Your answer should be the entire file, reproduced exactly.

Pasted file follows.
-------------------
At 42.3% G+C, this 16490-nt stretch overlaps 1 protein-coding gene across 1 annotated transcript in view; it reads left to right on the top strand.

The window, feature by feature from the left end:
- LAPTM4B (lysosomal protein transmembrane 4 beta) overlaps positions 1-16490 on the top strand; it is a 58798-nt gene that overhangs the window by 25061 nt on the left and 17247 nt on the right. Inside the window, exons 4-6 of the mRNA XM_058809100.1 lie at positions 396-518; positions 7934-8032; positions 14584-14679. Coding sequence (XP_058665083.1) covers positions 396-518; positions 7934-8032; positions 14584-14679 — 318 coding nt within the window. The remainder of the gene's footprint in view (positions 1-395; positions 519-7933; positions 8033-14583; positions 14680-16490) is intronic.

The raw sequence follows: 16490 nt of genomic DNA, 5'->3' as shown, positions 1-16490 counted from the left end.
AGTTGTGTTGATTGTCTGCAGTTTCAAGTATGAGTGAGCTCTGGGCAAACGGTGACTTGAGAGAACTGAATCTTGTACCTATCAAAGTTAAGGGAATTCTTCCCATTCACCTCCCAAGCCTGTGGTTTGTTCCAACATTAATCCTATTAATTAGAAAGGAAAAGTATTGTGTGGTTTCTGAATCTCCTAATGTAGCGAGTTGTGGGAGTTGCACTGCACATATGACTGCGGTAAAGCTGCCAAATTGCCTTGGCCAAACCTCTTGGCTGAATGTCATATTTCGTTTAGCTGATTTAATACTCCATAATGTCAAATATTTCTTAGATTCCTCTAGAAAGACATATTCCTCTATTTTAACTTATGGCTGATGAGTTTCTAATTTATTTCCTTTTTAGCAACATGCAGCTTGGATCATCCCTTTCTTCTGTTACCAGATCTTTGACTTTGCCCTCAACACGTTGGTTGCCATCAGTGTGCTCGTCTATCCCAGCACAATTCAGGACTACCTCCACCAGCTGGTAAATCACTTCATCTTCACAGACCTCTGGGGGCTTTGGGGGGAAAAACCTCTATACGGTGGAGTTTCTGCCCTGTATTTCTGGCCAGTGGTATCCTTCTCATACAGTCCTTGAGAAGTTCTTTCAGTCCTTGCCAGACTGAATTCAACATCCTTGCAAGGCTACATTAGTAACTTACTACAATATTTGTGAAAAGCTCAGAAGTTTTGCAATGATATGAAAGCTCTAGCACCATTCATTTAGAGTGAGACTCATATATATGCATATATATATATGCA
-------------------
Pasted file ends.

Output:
At 42.3% G+C, this 16490-nt stretch overlaps 1 protein-coding gene across 1 annotated transcript in view; it reads left to right on the top strand.

The window, feature by feature from the left end:
- LAPTM4B (lysosomal protein transmembrane 4 beta) overlaps positions 1-16490 on the top strand; it is a 58798-nt gene that overhangs the window by 25061 nt on the left and 17247 nt on the right. Inside the window, exons 4-6 of the mRNA XM_058809100.1 lie at positions 396-518; positions 7934-8032; positions 14584-14679. Coding sequence (XP_058665083.1) covers positions 396-518; positions 7934-8032; positions 14584-14679 — 318 coding nt within the window. The remainder of the gene's footprint in view (positions 1-395; positions 519-7933; positions 8033-14583; positions 14680-16490) is intronic.

The raw sequence follows: 16490 nt of genomic DNA, 5'->3' as shown, positions 1-16490 counted from the left end.
AGTTGTGTTGATTGTCTGCAGTTTCAAGTATGAGTGAGCTCTGGGCAAACGGTGACTTGAGAGAACTGAATCTTGTACCTATCAAAGTTAAGGGAATTCTTCCCATTCACCTCCCAAGCCTGTGGTTTGTTCCAACATTAATCCTATTAATTAGAAAGGAAAAGTATTGTGTGGTTTCTGAATCTCCTAATGTAGCGAGTTGTGGGAGTTGCACTGCACATATGACTGCGGTAAAGCTGCCAAATTGCCTTGGCCAAACCTCTTGGCTGAATGTCATATTTCGTTTAGCTGATTTAATACTCCATAATGTCAAATATTTCTTAGATTCCTCTAGAAAGACATATTCCTCTATTTTAACTTATGGCTGATGAGTTTCTAATTTATTTCCTTTTTAGCAACATGCAGCTTGGATCATCCCTTTCTTCTGTTACCAGATCTTTGACTTTGCCCTCAACACGTTGGTTGCCATCAGTGTGCTCGTCTATCCCAGCACAATTCAGGACTACCTCCACCAGCTGGTAAATCACTTCATCTTCACAGACCTCTGGGGGCTTTGGGGGGAAAAACCTCTATACGGTGGAGTTTCTGCCCTGTATTTCTGGCCAGTGGTATCCTTCTCATACAGTCCTTGAGAAGTTCTTTCAGTCCTTGCCAGACTGAATTCAACATCCTTGCAAGGCTACATTAGTAACTTACTACAATATTTGTGAAAAGCTCAGAAGTTTTGCAATGATATGAAAGCTCTAGCACCATTCATTTAGAGTGAGACTCATATATATGCATATATATATATGCA